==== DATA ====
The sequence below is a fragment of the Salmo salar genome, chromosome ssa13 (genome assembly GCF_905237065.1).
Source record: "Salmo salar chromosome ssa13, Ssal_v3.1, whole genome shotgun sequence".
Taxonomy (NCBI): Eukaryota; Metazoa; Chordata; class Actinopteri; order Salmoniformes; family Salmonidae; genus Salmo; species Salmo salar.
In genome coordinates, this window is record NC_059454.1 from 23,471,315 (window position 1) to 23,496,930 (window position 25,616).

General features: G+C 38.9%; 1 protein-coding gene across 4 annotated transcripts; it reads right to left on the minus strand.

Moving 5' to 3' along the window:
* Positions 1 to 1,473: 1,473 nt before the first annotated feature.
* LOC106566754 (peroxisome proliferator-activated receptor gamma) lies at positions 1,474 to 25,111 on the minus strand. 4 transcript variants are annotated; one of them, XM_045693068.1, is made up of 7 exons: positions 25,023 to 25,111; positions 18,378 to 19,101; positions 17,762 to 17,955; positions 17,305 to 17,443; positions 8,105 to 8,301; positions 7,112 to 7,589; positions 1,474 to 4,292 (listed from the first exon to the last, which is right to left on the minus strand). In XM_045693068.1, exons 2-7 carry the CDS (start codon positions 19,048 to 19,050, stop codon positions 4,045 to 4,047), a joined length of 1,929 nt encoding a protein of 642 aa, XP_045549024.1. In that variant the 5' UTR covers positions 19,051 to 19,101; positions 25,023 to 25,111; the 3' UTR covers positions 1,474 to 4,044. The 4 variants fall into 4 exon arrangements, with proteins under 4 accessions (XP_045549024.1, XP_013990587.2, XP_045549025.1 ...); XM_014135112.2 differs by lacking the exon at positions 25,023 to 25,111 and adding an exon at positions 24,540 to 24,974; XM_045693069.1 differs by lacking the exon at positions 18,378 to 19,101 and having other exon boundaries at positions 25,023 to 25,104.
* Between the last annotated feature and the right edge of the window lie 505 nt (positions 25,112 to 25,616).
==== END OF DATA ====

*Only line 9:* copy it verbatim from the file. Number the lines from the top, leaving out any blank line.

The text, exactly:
* Between the last annotated feature and the right edge of the window lie 505 nt (positions 25,112 to 25,616).